Book Review: The Sins of Jubal Cooper
At eight years of age, Will Henry lives during the depression era with his family in a sharecropper’s home located on the outskirts of a small Georgia town. Even the town’s children gossip. But a childhood prank soon shows Will the truth about the goings-on in this southern state.
Mary Lingerfelt, the author of several inspirational and Christain-based stories, brings the South during the Great Depression to life in The Sins of Jubal Cooper. Readers will delve into the life of an eight-year-old so cold he and the other boys rock hobos for coal. This book draws you in from the start and keeps your attention until the end.
About The Sins of Jubal Cooper:
Eight-year-old Will Henry lives in a rickety sharecropper’s shack with his family, and when it gets cold, he and the boys take matters into their own hands by rocking hobos on the train. Hobos don’t like bein’ rocked and retaliate by throwing coal—enough to keep a house warm for a week. This time, however, not everything goes as planned, and Will ends up sentenced to work off his debt to society at Judge Jubal Cooper’s house, The Hill.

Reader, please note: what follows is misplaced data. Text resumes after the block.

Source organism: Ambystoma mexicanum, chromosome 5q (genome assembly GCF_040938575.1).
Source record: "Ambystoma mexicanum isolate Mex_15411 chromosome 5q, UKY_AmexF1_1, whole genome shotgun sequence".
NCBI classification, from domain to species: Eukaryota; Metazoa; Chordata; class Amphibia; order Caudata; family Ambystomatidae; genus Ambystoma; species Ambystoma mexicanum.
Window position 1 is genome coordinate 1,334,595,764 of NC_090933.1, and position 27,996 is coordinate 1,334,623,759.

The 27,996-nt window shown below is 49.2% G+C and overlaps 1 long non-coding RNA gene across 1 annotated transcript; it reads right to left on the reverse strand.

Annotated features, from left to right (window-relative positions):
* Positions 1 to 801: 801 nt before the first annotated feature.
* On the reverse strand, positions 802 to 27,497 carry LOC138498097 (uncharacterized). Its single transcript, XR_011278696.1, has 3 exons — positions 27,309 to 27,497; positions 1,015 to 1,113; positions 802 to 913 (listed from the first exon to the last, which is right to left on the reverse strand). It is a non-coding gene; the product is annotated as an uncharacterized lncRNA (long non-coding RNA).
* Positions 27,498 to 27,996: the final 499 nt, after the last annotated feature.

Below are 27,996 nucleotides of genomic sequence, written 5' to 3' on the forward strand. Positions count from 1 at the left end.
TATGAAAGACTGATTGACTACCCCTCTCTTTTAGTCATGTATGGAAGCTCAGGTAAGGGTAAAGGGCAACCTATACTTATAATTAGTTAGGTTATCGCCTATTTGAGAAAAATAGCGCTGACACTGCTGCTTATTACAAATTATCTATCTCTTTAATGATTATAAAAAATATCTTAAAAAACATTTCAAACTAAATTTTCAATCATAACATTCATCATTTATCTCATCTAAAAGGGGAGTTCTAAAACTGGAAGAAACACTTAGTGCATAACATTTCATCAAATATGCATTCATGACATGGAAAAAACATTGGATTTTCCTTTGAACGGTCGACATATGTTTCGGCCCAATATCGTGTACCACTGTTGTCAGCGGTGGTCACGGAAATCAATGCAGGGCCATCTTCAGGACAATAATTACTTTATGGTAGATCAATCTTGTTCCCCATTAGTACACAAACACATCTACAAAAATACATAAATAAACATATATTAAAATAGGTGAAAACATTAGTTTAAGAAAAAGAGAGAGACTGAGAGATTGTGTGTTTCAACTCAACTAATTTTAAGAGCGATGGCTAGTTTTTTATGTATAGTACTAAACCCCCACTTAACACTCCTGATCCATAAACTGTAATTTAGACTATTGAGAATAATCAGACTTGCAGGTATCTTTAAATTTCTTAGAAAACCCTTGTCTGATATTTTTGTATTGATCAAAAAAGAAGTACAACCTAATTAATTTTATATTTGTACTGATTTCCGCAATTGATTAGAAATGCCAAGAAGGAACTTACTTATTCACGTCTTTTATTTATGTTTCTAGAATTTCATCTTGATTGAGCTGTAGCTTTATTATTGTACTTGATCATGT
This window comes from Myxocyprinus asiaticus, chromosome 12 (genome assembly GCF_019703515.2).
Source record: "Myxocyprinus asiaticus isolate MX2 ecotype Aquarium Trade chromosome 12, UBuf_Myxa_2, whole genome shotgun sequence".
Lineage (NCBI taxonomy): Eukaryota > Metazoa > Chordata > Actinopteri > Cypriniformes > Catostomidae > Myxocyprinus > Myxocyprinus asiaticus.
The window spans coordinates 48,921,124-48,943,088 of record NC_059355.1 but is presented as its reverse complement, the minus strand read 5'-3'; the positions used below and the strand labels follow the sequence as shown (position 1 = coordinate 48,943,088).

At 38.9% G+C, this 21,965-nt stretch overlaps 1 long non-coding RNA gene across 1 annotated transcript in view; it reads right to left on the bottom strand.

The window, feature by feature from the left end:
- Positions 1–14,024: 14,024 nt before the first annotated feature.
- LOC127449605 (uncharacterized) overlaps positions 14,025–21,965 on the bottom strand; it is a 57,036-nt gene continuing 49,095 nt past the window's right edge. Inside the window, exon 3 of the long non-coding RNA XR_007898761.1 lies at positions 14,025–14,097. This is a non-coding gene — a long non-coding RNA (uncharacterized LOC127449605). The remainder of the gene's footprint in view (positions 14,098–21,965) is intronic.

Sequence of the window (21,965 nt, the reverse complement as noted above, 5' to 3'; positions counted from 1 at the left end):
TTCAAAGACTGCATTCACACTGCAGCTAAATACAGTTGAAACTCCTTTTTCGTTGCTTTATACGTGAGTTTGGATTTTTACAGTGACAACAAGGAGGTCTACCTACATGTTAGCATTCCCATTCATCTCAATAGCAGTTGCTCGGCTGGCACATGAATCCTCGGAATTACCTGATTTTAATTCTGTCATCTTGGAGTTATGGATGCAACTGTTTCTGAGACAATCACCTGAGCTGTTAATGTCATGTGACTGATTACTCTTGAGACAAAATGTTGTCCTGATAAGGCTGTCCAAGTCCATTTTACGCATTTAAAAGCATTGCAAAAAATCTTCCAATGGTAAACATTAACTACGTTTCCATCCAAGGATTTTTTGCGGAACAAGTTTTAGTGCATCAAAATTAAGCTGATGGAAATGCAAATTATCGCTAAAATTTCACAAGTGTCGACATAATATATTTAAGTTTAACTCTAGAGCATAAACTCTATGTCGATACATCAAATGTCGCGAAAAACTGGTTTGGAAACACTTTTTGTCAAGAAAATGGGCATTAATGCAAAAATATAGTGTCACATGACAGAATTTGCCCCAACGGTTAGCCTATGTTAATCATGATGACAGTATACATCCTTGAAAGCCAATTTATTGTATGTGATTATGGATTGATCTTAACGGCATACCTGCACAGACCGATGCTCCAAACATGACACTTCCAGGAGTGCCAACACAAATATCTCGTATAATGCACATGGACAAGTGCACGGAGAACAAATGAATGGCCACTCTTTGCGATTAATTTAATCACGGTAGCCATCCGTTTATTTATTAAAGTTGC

Rumors run rampant through this small Georgia town, and Will soon finds himself a victim of the rumor-mill among the youth, just as Judge Cooper is a subject of the rumor-mill among the adults. The difference soon becomes evident though, as Will learns the truth about Jubal Cooper.
This coming of age story deals with the Ku Klux Klan and how the hardships of growing up during the Great Depression affected children.
Though a work of fiction, this story shows what life in the South during the Great Depression resembled. Lingerfelt captures the voice of an eight-year-old boy perfectly. Readers will enjoy the Southern dialect and speech patterns hidden within each sentence. Unlike some books, it isn’t overdone; it is done well.
The first chapter immediately caught my attention, making reading two books at a time more difficult. I couldn’t put The Sins of Jubal Cooper down! This book deals with hard subjects but does so in a way that is appropriate for most readers. When Will finds himself having to make a difficult decision, some violence occurs, but the author handles the situation with a touch that allows the reader to immerse themselves into the story without experiencing graphic descriptions.
An exceptionally clean read, I recommend this book for middle-school ages on up. The Sins of Jubal Cooper is a story appropriate as supplemental material for educational purposes.
The Sins of Jubal Cooper is available as an ebook for $.99 on Amazon and is part of the Kindle Unlimited program.
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I received no compensation in exchange for this review.